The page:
You may be a person who just has no time, or who has other challenges facing them, or who needs a finished book REALLY quickly, or who is one of the few with absolutely no writing talent and no inclination to develop some.
Your solution is to get someone else to write your book and if you follow the guidelines you’ll find in this article, it could be a very pleasant experience… but if you do it wrong, you’ve just purchased a huge headache.
The first thing you should be considering is the type of book you want to write. In almost every case where a ghostwriter is used (and that’s the term used in the industry) it’s best to use a ghostwriter for a non-fiction book. Can they be used for fiction? Absolutely, but the whole process is a lot more challenging and there will be a tremendous gap between what you were expecting and what you get.
And that’s the next point you should be considering. Even with a non-fiction book, you’re not going to get the precise book you were looking for when you started the process.
That’s really an inevitability. Even when an author decides to pen her own book, there’s a vast difference between her original idea, and the outline, and a bigger difference between the outline and the finished book. Now, add in the thoughts, peculiarities and writing idiosyncrasies of another author, and you’ve got a book that will be even farther from what you were expecting when you started.
That’s not to say that the book you end up with will be a bad book… just different. If you know going in that the book will be different from what you expected originally, you’ll be just fine. If you’re dogmatic and you want the author to produce exactly what you have in your mind, well, you’re in for a rough ride.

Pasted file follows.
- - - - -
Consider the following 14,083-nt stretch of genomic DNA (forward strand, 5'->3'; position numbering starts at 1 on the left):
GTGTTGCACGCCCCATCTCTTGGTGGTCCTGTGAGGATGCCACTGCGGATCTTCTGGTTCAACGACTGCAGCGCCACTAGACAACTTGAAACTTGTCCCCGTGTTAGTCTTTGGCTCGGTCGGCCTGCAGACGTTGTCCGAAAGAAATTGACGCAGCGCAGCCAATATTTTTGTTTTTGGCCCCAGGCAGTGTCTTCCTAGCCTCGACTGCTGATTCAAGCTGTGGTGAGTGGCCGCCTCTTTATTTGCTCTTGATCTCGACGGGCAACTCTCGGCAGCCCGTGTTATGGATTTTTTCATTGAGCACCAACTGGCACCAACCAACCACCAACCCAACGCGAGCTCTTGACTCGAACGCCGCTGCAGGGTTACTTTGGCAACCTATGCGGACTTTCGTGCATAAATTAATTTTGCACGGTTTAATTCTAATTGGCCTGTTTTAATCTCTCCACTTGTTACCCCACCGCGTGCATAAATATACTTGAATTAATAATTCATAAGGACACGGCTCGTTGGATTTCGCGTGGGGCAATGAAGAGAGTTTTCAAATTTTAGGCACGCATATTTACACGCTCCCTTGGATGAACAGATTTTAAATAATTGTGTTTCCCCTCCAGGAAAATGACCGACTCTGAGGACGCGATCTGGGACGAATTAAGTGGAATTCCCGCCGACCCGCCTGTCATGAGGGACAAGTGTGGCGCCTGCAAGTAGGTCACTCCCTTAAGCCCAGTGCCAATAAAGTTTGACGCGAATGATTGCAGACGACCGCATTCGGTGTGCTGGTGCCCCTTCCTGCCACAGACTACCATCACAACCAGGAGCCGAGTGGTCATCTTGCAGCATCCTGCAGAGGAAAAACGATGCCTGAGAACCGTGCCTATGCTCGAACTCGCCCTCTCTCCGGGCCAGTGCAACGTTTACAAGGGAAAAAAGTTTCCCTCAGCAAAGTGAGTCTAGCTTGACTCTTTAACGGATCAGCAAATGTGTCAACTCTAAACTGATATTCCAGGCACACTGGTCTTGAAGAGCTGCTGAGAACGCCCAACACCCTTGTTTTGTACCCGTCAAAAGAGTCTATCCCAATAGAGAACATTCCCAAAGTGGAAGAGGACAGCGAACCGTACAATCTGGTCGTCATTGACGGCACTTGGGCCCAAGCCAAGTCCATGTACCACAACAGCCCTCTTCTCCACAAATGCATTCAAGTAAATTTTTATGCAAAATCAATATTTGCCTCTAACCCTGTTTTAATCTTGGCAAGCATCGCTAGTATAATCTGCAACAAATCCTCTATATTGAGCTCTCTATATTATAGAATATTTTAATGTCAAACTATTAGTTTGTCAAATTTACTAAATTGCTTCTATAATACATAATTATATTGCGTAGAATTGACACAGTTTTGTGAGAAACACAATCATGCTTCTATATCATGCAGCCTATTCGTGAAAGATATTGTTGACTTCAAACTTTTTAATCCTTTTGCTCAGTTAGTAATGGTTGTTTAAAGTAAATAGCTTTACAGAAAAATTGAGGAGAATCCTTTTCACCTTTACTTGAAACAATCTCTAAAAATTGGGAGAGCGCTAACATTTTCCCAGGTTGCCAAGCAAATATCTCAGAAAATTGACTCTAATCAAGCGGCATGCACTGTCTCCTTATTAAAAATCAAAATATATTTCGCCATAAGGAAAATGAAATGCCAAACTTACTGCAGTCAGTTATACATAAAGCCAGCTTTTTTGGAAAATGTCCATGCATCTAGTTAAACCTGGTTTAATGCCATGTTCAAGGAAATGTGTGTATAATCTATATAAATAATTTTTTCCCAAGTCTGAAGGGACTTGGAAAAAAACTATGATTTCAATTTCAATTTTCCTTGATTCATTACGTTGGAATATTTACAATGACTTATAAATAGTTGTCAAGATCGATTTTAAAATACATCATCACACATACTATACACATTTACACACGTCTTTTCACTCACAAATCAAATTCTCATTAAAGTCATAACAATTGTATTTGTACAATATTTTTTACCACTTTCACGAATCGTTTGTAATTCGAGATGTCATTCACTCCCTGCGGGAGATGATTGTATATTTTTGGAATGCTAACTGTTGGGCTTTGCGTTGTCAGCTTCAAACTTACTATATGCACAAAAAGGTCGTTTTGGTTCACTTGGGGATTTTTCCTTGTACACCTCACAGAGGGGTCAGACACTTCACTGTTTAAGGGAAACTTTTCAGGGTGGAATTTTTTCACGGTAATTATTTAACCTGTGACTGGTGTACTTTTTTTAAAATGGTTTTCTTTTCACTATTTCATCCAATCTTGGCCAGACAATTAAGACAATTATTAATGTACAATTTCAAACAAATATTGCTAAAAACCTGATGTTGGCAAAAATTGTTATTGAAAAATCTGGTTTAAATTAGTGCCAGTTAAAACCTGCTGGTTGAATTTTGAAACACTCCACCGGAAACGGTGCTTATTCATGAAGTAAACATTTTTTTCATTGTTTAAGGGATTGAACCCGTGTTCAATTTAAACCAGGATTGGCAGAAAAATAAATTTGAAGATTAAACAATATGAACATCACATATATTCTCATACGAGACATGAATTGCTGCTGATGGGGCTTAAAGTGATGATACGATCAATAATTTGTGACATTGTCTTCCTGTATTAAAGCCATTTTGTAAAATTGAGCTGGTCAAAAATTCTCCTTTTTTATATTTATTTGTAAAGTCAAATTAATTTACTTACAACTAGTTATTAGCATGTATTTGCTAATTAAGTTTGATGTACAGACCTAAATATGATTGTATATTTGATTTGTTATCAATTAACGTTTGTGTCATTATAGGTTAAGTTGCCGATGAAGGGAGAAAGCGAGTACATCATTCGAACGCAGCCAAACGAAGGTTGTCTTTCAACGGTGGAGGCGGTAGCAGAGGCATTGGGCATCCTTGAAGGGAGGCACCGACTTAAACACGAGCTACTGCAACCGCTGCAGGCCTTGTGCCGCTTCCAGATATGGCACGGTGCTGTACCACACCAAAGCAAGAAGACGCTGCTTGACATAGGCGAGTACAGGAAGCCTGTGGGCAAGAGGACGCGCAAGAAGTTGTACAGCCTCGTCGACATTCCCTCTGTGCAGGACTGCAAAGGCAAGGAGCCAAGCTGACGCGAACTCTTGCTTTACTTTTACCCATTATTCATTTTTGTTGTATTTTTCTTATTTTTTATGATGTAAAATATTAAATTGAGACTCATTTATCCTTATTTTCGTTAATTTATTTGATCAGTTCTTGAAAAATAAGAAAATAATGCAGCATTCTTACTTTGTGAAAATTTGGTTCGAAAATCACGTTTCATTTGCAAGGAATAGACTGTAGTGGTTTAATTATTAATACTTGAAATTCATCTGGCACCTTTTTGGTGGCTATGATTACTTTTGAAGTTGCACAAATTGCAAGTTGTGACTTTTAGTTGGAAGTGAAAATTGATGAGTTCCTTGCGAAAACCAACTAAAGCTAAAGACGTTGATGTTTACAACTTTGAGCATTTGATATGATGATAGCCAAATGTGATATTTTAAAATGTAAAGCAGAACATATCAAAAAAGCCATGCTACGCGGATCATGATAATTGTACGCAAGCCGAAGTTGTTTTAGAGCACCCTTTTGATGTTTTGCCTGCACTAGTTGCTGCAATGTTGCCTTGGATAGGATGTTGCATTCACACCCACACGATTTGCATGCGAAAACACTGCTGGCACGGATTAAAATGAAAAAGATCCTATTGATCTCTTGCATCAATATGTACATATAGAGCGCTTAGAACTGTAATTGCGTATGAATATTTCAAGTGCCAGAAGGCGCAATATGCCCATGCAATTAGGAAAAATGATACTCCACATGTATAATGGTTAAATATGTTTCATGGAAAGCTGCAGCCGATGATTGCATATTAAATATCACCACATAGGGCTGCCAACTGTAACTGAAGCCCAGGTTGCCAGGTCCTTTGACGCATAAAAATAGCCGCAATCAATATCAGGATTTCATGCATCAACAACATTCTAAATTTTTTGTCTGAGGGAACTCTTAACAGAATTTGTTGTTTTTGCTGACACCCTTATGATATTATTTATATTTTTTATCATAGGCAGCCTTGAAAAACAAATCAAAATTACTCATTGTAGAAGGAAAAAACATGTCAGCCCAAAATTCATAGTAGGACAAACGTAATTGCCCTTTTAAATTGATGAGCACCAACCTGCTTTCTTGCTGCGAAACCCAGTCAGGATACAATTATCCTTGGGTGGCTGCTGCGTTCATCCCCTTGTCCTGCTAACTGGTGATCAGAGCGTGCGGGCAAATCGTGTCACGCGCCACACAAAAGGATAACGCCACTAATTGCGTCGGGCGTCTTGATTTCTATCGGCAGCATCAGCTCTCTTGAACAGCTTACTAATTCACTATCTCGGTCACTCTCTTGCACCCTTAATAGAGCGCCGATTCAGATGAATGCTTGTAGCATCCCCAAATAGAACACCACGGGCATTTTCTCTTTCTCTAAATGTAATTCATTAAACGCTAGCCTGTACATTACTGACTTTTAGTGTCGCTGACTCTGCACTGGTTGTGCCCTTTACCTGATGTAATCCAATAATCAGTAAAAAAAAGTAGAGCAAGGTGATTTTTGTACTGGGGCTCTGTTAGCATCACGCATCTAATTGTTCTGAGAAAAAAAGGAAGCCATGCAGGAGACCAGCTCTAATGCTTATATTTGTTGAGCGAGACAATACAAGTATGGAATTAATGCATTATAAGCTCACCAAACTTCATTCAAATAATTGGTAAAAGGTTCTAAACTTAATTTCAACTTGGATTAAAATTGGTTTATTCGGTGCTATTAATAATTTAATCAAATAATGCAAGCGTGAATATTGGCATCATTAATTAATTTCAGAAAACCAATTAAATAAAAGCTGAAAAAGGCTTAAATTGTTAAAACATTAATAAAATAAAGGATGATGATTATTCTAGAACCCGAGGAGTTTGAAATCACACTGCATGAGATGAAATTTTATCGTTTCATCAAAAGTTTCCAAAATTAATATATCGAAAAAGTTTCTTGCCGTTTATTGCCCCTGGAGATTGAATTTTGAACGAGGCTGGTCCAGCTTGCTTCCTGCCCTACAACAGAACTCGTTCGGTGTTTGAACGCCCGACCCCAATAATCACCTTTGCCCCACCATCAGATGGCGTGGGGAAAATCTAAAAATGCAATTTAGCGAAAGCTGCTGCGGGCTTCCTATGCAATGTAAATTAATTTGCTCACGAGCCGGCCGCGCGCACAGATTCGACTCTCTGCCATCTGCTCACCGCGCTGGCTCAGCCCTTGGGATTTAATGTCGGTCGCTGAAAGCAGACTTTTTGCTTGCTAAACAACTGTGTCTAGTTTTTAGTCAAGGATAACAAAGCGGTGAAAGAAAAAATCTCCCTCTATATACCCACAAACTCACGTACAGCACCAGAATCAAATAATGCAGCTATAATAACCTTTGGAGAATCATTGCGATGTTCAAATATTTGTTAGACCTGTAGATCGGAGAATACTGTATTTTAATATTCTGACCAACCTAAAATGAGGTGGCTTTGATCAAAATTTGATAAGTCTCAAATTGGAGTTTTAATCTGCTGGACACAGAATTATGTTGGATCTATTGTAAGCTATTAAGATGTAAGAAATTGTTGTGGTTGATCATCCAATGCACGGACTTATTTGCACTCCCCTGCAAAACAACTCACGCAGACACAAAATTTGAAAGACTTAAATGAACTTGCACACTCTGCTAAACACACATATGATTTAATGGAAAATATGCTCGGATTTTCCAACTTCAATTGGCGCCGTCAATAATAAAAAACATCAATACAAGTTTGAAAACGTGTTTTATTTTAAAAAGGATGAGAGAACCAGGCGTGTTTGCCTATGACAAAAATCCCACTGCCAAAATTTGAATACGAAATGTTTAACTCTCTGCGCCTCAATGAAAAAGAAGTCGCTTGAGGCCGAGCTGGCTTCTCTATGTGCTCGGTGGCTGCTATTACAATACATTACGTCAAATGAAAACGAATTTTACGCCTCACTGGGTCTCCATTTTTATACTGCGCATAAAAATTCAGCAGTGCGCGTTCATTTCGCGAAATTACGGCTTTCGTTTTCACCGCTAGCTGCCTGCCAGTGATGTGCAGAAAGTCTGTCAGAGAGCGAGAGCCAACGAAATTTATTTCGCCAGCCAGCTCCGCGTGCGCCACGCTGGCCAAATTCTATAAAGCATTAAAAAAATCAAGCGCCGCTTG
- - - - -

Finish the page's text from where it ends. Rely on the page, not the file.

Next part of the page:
But the book that is ghostwritten will simply be different, neither better nor worse, just different.
When you hire a ghostwriter, try to be as precise as you possibly can be and you’re more likely to get a book that is closer to what you wanted.
That means have an idea, know what the purpose of the book is to be. Have a very good idea of the size of the book in pages and word count. Know how many chapters you want and what each chapter will cover. You might even give some thought to what you want to avoid in the book. How much of the book will come from your own thoughts and ideas, and how much will be left to the ghostwriter to create from their own background or research.
Get all this nailed down. Also, have regular meetings, on the telephone is fine, with the ghostwriter so you know what’s happening. And review what is being produced. If it’s fine, then let it go. No one likes to have someone second guessing every word. Remember, I said the book will not be the book you would have written, but you’re giving up this input to have the time or inclination to do other things.
Make sure the ghostwriter knows about the deadlines you both must work to. That’s write, both of you. The writer must have each chapter ready by a specific date, and the client must be available for interviews, reviews and okaying the chapters.
Here’s a strategy I use when I ghostwrite a client’s book: The book is 200 pages in length, $50 per page. The client will supply an outline for the book with a brief outline of information contained in each chapter. Each chapter will start with a client interview. The chapter will be written and submitted for client review three business days after the interview. The client will have 48 hours to review, make written suggestions and return the reviewed chapter to the writer. The writer will have 48 hours to make the changes. If the client is satisfied with the chapter, the second chapter interview is scheduled immediately. And so the process goes until the book is complete.
The client pays the writer 50% initially and 50% at the half way point.
When everyone knows what is expected of them, and knows the deadlines this can be a great way to get your book written. And a lucrative strategy for writers.
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